Senate Democrats passed President Biden’s $1.9 trillion American Rescue Plan on Saturday afternoon in a 50-49 vote after a grueling all-night voting session, pushing the massive relief bill over a crucial hurdle on its way to becoming law over the objections of the Republican Party and setting up a major victory for Biden in the early days of his presidency.
President Joe Biden on March 4, 2021.
The legislation will authorize hundreds of billions of dollars in federal spending for vaccine distribution and virus testing, hospitals, state and local governments, schools and small businesses to combat the ongoing coronavirus pandemic and offset its economic toll.
The bill includes a third round of stimulus checks in the amount of $1,400 for eligible individuals, another tranche of enhanced federal unemployment benefits of $300 per week, a major expansion of the child tax credit, tax relief for canceled student loan debt and billions of dollars for rental and food assistance.
Provisions like those, which are designed to provide direct aid to American families struggling to stay afloat amid the slowdown, prompted Senate Majority Leader Chuck Schumer (D-N.Y.) to predict that the legislation will be the “single largest anti-poverty bill in recent history.”
Republicans widely oppose the package: they say it is too expensive, describe it as unnecessary given the pace of economic recovery and object to provisions they view as unrelated to the coronavirus crisis.
Some economists and lawmakers have suggested the bill’s $1.9 trillion price tag could trigger dangerous inflation and destabilize the nascent economic recovery, but Biden’s White House and top Democrats have consistently said “big” spending is warranted given the sheer scale of the crisis.
During a brutal legislative process called a “vote-a-rama” that dragged for more than 24 hours on Friday and Saturday, Democrats defeated a slew of GOP amendments to the bill, including a bid to replace the entire package with a $650 billion version instead and attempts to bar undocumented immigrants and incarcerated individuals from receiving stimulus checks.
“This isn’t a pandemic rescue package,” Senate Minority Leader Mitch McConnell (R-Ky.) said Friday ahead of the vote-a-rama. “It’s a parade of left wing pet projects they are ramming through during a pandemic.”
9.5 million. That’s how many workers are still unemployed in the United States, according to data released Friday by the Labor Department, despite job growth that exceeded economists’ expectations in February.
Democrats used a special legislative process called budget reconciliation to pass the bill with only a simple majority of votes rather than the usual 60 required to overcome a filibuster in the Senate. Since Democrats hold exactly 50 seats in that chamber (with Vice President Kamala Harris breaking a tie in their favor), they could not afford to lose a single vote. That razor thin majority prompted changes to previous versions of the bill in order to appease moderates within the caucus. After hours of fraught negotiations on Friday, Democratic leaders cut a deal with Sen. Joe Manchin of West Virginia, a conservative Democrat, to scale back the next round of enhanced federal unemployment benefits to $300 per week through September 6 rather than the $400 per week supplement many Democrats favored. They also scaled back eligibility requirements for the $1,400 stimulus checks—a major concession to moderates like Manchin who want to prevent high earning families from receiving federal relief they don’t need and aren’t likely to spend.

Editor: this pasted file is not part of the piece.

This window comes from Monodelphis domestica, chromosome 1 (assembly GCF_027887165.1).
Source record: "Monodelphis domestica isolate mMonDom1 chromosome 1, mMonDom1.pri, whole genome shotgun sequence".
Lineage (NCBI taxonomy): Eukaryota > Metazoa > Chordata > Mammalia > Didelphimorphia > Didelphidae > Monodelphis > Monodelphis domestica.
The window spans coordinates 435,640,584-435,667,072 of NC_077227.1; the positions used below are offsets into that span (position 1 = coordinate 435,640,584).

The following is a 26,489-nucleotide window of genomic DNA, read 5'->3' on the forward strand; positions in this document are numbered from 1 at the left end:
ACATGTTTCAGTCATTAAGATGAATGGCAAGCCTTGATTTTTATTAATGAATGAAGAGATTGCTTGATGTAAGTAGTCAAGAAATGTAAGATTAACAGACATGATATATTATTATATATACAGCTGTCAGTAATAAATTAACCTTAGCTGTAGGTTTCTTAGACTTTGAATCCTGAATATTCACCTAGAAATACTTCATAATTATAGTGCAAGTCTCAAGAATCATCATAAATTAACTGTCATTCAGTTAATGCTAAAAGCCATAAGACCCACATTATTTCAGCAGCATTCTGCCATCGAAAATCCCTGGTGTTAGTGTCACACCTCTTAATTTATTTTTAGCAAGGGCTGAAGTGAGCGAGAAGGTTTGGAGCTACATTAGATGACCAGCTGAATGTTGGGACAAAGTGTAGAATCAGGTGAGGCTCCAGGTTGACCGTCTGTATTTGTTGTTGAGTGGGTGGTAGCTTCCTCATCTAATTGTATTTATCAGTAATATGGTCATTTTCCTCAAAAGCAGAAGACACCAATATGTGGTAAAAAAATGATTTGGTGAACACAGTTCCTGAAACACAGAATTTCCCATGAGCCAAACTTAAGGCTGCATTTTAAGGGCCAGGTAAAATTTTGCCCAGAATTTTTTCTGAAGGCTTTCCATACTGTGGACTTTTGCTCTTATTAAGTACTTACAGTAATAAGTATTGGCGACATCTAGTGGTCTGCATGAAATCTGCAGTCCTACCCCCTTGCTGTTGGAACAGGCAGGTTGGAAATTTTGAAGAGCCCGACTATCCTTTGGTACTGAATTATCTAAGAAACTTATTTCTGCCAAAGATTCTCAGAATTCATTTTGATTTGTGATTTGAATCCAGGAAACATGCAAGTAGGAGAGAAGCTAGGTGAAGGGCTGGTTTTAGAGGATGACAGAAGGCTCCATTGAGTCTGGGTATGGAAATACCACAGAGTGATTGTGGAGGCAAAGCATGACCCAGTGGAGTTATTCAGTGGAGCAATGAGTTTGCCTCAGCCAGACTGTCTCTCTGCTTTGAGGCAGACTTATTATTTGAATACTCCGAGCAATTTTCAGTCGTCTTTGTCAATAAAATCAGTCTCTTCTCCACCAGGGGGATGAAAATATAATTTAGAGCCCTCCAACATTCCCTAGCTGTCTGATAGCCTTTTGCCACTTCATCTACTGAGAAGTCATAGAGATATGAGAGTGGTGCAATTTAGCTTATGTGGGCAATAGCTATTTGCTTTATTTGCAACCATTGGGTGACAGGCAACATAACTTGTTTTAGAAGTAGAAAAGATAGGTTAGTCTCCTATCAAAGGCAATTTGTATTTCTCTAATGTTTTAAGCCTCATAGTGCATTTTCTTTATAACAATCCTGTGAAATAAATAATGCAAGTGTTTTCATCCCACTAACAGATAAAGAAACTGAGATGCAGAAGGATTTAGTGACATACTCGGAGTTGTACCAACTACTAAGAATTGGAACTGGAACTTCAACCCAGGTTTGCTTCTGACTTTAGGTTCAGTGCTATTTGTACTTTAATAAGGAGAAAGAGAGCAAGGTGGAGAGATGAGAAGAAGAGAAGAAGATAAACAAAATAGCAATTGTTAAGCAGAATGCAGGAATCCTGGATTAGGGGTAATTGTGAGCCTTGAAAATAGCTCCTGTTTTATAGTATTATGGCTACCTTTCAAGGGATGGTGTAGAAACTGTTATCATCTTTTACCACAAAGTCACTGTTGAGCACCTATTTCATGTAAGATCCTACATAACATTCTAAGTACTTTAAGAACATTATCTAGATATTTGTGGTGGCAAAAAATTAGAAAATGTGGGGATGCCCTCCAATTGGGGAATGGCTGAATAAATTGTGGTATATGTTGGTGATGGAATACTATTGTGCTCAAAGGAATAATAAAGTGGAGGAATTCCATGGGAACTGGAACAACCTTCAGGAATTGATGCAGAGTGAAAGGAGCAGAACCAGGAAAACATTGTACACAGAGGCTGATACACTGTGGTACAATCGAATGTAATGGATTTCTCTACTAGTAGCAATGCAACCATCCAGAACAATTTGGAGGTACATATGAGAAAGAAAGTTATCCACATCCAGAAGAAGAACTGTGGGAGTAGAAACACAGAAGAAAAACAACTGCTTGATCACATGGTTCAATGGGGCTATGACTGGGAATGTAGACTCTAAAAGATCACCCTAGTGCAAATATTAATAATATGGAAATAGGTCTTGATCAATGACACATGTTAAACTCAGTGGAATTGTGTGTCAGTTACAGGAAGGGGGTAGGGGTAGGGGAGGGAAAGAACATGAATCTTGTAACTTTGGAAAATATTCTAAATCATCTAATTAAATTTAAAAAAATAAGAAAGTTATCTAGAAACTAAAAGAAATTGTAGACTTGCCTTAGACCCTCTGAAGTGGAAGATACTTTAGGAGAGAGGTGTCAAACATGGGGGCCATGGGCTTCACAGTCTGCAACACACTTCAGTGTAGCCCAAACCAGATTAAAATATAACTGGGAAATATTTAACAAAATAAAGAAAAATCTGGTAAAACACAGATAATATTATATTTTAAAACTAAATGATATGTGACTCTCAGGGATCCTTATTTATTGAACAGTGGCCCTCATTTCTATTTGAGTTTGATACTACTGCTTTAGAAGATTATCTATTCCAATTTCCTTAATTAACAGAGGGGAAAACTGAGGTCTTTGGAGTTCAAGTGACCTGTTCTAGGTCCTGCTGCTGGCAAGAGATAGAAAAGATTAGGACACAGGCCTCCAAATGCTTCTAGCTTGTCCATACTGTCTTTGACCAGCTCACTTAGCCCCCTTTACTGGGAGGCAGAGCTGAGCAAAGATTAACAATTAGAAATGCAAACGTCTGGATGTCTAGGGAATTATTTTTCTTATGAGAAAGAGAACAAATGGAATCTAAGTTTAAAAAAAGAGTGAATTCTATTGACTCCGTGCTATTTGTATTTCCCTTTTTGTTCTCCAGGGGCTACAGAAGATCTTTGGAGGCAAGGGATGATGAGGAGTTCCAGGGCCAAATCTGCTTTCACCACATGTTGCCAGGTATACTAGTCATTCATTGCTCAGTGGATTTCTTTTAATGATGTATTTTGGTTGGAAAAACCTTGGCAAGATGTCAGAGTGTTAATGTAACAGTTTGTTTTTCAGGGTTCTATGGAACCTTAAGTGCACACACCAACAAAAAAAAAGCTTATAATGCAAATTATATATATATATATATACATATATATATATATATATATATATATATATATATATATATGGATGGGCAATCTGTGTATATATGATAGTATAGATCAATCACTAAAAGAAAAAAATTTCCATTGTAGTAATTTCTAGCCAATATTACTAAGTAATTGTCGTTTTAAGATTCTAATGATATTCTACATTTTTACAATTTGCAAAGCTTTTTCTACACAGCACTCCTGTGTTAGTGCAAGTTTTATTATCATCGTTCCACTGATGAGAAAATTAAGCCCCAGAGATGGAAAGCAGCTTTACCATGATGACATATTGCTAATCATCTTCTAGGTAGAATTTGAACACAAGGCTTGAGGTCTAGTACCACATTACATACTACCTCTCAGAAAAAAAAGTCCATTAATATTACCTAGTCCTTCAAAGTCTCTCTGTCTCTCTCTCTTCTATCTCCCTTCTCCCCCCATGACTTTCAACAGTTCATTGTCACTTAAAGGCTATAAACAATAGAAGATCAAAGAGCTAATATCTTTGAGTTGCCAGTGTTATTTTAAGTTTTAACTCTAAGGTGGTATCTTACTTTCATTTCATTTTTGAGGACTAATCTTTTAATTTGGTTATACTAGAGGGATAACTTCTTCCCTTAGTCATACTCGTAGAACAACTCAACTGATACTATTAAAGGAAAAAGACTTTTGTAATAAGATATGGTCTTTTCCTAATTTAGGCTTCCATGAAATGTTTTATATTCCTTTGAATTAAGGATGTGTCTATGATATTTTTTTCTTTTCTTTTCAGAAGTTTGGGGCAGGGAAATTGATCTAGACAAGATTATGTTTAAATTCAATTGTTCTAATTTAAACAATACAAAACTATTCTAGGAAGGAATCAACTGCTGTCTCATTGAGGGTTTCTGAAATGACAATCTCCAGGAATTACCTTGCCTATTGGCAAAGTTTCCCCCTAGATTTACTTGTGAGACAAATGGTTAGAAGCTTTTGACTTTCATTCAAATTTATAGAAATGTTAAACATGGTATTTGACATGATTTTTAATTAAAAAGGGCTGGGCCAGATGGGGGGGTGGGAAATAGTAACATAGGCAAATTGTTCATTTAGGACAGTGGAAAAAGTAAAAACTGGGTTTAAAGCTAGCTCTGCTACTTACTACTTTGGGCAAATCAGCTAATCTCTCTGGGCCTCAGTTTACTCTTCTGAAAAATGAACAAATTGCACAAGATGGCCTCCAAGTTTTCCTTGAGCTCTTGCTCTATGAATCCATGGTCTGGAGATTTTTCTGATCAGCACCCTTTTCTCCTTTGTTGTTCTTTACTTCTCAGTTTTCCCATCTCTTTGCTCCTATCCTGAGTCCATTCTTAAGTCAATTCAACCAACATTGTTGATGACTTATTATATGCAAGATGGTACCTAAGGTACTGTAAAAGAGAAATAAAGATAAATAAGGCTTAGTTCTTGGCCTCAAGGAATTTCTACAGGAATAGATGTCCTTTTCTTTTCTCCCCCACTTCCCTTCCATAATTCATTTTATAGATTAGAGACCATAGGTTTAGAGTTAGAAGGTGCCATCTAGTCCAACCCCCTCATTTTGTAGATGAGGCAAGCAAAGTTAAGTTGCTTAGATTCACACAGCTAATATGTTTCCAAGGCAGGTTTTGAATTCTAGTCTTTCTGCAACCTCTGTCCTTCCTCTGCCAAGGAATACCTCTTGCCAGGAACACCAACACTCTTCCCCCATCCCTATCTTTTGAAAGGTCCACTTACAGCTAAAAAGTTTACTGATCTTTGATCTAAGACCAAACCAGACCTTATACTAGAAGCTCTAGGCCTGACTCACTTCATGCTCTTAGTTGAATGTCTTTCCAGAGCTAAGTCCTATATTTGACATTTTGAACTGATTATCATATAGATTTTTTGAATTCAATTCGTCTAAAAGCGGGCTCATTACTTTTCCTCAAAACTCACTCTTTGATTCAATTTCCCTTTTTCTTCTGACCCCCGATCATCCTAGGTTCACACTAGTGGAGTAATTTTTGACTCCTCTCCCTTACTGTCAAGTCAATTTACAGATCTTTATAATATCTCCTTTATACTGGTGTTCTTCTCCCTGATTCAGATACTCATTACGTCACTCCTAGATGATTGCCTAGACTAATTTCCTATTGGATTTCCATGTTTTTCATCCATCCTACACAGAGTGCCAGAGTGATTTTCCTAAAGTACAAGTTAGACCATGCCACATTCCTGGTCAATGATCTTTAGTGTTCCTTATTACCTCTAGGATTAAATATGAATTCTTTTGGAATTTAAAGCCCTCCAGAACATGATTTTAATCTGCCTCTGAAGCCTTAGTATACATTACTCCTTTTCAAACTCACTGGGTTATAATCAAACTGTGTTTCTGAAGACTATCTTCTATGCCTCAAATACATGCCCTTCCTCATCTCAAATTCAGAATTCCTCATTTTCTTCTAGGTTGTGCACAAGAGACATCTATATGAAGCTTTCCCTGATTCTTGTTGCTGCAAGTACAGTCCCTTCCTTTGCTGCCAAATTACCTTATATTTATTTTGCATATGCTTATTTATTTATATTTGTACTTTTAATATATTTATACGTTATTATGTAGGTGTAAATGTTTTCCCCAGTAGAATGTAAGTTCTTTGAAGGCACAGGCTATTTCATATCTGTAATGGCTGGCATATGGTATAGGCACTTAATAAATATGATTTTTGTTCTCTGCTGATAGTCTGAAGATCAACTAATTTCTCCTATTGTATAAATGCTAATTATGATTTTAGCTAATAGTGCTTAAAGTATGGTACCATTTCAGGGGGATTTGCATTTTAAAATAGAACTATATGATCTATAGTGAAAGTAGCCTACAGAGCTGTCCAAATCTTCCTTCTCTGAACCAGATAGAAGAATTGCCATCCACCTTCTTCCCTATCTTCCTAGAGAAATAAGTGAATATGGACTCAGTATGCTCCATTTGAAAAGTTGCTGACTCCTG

A provision to raise the national minimum wage to $15 per hour over the next five years was removed from the Senate version because it did not qualify under budget reconciliation rules. An effort by Sen. Bernie Sanders (I-Vt.) to add the wage hike back into the bill failed on Friday.
Sen. Dan Sullivan (R-Alaska) was absent from the vote because of a family emergency, meaning that Vice President Kamala Harris did not need to break a tie on the bill’s final passage.
The package will now be sent back to the House of Representatives so that chamber can approve the Senate’s changes. After that, President Biden will be able to sign the bill into law. Democratic leaders have repeatedly expressed confidence Biden will sign before March 14, when the enhanced federal unemployment insurance authorized by the last stimulus bill will expire and 11.4 million Americans will lose their benefits. If the $1.9 trillion American Rescue Plan is enacted, it will be the sixth federal rescue package signed into law since the onset of the coronavirus pandemic in the United States last year.
Whether the changes the Senate made to the bill will imperil its final passage in the House, where progressives were already bristling over the Senate’s decision to strike the minimum wage hike from the package. House Speaker Nancy Pelosi (D-Calif.) has said the chamber will “absolutely” pass the package without the $15 minimum wage.
Senate Democrats Cut Deal With Manchin For Lower Unemployment Benefits After 9-Hour Pause (Forbes)
Here’s Why The Next 24 Hours Could Be Crucial For Biden’s $1.9 Trillion Stimulus Bill (Forbes)
Bernie Sanders’ Bid For A $15 Minimum Wage Fails As 8 Democrats Side With Senate GOP (Forbes)
Stimulus Voting Grinds To Halt As Both Parties Vie For Manchin’s Support (Forbes)
$1,400 Stimulus Check Calculator: Income Limits Lowered (Forbes Advisor)
I’m a breaking news reporter for Forbes focusing on economic policy and capital markets. I completed my master’s degree in business and economic reporting at New York